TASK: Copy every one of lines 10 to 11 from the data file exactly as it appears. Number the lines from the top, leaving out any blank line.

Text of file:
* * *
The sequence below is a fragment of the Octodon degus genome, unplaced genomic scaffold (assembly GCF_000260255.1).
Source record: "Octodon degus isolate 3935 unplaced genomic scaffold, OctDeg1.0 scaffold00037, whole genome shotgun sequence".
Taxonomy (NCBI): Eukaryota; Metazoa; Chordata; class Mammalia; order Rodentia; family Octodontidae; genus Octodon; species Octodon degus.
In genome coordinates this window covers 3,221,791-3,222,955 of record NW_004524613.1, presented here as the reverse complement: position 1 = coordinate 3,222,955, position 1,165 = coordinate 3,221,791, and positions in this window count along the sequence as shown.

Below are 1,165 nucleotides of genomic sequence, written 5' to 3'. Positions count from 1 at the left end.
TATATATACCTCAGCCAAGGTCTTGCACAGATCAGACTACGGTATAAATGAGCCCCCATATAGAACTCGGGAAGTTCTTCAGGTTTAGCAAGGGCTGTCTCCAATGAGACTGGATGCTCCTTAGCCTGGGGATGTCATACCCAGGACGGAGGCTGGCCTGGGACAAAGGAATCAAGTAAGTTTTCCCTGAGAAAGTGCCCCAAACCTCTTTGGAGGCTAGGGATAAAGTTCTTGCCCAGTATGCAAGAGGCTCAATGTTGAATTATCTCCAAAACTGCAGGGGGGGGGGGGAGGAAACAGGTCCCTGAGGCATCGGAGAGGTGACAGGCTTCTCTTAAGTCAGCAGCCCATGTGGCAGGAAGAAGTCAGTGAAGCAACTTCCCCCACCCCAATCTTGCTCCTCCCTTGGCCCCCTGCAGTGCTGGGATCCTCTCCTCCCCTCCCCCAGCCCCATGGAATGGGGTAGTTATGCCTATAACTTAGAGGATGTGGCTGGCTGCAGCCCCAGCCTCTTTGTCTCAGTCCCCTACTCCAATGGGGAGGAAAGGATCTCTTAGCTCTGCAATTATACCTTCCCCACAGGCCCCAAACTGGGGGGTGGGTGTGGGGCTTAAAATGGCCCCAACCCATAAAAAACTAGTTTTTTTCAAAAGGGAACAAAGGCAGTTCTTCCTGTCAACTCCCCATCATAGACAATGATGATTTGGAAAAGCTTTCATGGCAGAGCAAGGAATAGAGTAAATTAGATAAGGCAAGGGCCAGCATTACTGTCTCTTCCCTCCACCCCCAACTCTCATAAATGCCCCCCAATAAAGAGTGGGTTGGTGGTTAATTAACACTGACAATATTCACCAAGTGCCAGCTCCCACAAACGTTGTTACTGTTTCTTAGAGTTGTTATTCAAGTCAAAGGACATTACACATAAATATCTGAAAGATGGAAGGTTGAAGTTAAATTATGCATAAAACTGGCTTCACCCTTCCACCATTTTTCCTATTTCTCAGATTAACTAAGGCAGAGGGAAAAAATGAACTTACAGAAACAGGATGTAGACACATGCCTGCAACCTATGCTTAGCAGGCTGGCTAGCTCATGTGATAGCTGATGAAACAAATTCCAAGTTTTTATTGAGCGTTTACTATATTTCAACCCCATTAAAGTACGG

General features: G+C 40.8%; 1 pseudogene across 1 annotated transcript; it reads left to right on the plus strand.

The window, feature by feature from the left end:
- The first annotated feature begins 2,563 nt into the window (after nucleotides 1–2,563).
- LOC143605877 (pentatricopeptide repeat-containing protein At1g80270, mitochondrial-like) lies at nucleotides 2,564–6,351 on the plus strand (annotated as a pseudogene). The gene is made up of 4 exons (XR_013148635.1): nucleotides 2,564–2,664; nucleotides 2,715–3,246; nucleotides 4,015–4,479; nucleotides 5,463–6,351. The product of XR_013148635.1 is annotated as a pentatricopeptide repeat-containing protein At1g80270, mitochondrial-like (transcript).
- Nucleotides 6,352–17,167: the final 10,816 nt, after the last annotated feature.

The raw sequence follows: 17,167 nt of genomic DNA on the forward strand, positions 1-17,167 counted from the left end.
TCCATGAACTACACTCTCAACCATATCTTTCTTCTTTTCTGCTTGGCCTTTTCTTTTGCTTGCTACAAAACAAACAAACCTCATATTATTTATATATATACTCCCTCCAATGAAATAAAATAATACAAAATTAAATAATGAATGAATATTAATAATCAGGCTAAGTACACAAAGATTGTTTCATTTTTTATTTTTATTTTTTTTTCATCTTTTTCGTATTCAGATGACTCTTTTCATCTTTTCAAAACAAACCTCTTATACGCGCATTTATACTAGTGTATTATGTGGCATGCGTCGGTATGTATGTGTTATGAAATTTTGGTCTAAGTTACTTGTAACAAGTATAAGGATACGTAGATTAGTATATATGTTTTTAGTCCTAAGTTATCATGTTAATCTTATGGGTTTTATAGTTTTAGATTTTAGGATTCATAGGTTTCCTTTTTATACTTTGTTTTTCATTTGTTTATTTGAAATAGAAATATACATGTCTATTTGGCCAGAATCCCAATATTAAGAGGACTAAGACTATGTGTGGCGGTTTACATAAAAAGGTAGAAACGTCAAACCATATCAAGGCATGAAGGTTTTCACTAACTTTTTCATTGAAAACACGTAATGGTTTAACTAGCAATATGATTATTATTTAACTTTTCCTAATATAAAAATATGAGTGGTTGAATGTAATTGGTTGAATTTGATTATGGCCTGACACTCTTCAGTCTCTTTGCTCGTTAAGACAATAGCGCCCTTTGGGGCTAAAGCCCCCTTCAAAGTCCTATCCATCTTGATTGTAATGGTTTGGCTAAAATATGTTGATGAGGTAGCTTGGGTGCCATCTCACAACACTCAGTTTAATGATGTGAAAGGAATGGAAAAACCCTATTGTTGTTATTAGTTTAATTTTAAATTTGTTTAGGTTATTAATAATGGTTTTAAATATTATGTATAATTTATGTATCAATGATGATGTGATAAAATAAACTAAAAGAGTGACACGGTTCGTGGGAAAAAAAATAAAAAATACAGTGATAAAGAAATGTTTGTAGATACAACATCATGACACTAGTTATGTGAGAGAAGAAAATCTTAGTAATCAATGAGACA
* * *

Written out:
- LOC143605877 (pentatricopeptide repeat-containing protein At1g80270, mitochondrial-like) lies at nucleotides 2,564–6,351 on the plus strand (annotated as a pseudogene). The gene is made up of 4 exons (XR_013148635.1): nucleotides 2,564–2,664; nucleotides 2,715–3,246; nucleotides 4,015–4,479; nucleotides 5,463–6,351. The product of XR_013148635.1 is annotated as a pentatricopeptide repeat-containing protein At1g80270, mitochondrial-like (transcript).
- Nucleotides 6,352–17,167: the final 10,816 nt, after the last annotated feature.